Second-year coach David Beaty and the Jayhawks do not have to go 6-6 this year to get things rolling. It would help. But it’s not realistic and not even necessary. They do, however, have to win. And more than once. Last year’s 0-12 season, though difficult for many, was hardly a surprise. But following that up with another dud will not be a good sign for the future nor will it make this new football fund-raiser’s job one worth bragging about.

Win three or four games, however, and then things get interesting. Momentum starts to build and that job becomes not only one to be excited about but also one that might actually produce results.

Time will tell how things play out. But bringing Baty back to KU was a good first step in what figures to be a very interesting big-picture process.


Most Crucial Jayhawks 2016: No. 2 - WR LaQuvionte Gonzalez

We've reached the Top 2 spots in our summer countdown and one of them comes from the offense and the other comes from the defense.

In all, our list of the Top 25 most crucial Jayhawks for the 2016 season includes 13 offensive players and 12 defensive players, which speaks to the balance needed for the Jayhawks to become competitive, but also to the fact that it's the offense that has a little farther to go and the most room for improvement.

No player on the roster should help with that as much as the No. 2 athlete on our board. And his positioning near the top of this list clearly illustrates his importance.

Reminder: This is not a list of the 25 best players on this year’s team. That would be much easier to pinpoint and, although still key, would not exactly demonstrate the full value that each player has in regard to the 2016 season.

This is a list of the 25 players who need to have strong seasons in order for the Jayhawks to have a chance to compete.

Tom Keegan and I came up with the list by each making our own list of 25 and then combining the results. We did the same thing for the last two years, but the amount of fresh faces made this list much tougher to put together.

Track the list every weekday at KUsports.com, where we’ll unveil the list one-by-one in reverse order. And, in case you miss some, be sure to check the links at the bottom of each entry for an up-to-date look at the list of 25.

Kansas receiver LaQuvionte Gonzalez takes off after catching a pass during the first day of spring practice on Sunday afternoon at the practice fields north of Memorial Stadium.

Kansas receiver LaQuvionte Gonzalez takes off after catching a pass during the first day of spring practice on Sunday afternoon at the practice fields north of Memorial Stadium. by John Young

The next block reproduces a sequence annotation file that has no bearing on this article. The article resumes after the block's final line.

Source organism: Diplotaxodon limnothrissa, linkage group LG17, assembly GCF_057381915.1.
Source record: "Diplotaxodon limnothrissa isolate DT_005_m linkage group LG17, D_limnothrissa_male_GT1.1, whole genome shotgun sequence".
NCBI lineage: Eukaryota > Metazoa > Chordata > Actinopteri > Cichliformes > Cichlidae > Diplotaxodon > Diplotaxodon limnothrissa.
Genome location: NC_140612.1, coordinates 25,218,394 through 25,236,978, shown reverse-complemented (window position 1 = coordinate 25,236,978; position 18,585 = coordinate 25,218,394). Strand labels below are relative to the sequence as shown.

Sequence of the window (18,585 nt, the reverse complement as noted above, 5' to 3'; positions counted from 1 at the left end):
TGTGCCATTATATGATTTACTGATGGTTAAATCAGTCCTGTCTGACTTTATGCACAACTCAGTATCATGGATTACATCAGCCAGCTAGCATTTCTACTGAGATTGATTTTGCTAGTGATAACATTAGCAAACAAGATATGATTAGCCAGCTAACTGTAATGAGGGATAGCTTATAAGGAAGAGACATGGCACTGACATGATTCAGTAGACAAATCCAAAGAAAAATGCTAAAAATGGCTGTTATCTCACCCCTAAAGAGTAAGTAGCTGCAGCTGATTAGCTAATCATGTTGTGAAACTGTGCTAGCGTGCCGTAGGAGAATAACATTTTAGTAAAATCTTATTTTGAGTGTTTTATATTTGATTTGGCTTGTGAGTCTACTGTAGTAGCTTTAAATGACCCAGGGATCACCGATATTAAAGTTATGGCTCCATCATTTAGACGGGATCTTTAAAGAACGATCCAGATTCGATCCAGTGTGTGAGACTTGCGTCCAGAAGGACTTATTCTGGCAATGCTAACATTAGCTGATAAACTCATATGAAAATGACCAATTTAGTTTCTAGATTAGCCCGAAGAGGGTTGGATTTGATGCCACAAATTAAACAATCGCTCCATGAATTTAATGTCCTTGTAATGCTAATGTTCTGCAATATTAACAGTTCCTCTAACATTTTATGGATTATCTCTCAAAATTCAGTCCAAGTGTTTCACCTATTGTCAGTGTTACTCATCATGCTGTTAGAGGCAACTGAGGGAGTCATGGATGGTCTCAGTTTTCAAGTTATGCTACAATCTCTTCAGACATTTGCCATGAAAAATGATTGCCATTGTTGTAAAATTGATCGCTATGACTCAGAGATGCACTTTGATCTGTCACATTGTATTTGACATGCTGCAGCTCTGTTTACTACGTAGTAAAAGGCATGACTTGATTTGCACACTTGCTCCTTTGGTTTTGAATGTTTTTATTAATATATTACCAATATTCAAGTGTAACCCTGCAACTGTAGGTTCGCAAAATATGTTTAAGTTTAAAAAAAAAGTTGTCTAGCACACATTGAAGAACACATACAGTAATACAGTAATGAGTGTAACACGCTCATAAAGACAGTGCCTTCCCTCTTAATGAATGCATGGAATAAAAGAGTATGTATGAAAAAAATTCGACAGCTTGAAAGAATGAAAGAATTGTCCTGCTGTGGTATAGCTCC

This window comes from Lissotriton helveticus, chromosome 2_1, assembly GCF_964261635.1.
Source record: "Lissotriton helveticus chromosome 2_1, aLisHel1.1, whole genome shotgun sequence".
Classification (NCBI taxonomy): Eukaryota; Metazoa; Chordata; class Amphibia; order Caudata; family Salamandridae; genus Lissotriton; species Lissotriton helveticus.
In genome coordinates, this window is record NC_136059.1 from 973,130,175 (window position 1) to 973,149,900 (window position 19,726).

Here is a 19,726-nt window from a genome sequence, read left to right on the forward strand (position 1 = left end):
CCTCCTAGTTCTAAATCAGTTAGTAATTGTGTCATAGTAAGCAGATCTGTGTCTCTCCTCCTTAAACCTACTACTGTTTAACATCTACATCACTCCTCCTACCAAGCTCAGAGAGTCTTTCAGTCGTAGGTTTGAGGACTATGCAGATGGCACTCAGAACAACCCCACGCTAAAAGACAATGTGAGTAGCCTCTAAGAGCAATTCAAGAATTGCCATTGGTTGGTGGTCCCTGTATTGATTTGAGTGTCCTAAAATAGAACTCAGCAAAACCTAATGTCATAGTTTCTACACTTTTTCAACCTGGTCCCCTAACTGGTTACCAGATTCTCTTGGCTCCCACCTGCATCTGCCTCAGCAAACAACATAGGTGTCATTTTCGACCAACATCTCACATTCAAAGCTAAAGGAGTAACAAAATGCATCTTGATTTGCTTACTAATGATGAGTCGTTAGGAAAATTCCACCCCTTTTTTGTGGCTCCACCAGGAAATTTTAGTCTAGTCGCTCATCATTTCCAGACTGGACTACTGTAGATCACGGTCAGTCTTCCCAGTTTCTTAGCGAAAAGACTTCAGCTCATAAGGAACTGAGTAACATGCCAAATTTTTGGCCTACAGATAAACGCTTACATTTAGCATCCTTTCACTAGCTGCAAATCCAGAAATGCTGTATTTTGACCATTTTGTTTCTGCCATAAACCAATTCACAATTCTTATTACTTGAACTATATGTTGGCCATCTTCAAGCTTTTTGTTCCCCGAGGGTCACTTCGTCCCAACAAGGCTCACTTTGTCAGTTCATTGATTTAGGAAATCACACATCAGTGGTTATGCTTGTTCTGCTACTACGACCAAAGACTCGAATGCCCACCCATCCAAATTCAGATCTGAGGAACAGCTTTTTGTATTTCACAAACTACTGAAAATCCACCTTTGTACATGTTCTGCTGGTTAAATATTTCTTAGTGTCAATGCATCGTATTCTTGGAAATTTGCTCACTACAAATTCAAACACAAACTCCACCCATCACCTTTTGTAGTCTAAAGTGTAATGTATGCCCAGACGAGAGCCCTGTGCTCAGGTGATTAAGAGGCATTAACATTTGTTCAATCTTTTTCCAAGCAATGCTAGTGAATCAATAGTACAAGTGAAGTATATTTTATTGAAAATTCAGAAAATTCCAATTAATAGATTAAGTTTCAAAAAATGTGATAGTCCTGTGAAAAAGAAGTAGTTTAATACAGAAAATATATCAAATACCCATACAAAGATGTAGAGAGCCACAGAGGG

2. LaQuvionte Gonzalez, Jr. Wide Receiver

There have been a few exciting play makers come through the Kansas football program during recent years, even though KU’s rough record during that time may have overshadowed their talent.

Tony Pierson was electric, lightning fast and a threat to score every time he touched the ball. Nick Harwell, though only eligible for one season, had a knack for making plays all over the field. Daymond Patterson and D.J. Beshears also both played bigger on the field and in the highlights than their frames suggested they would.

But if everything we’re hearing is true, it’s possible that all of them will pale in comparison to finally-eligible Texas A&M transfer LaQuvionte Gonzalez, who figures to be both the focal point and one of the leaders of the Kansas offense in 2016.

Gonzalez, as has now been well documented, carries a couple of nicknames that hint at his top skill — Speedy Gonzalez and The Streakin’ Puerto Rican. And it’s those nicknames and that skill that have the KU coaching staff dreaming up all kinds of different ways for Gonzalez to touch the ball on offense this season.

You name it, he’ll probably do it. And that’s not giving anything away to opposing defenses because, with all of that versatility, no one will ever know exactly how and when KU plans to utilize Gonzalez.

From lining him up out wide to putting him in the slot, he’s a threat at several receiver positions. From those same spots, Gonzalez can — and likely will — come in motion and take direct snaps or run reverses. The possibility even exists that he’ll actually line up in the backfield and take some direct snaps out of the Wildcat formation and/or possibly even look to throw while streaking out to the edge after getting the ball.

His usage is limitless and he’s in such good shape — mentally and physically — that it’s easy to expect and predict him to be on the field as often as humanly possible.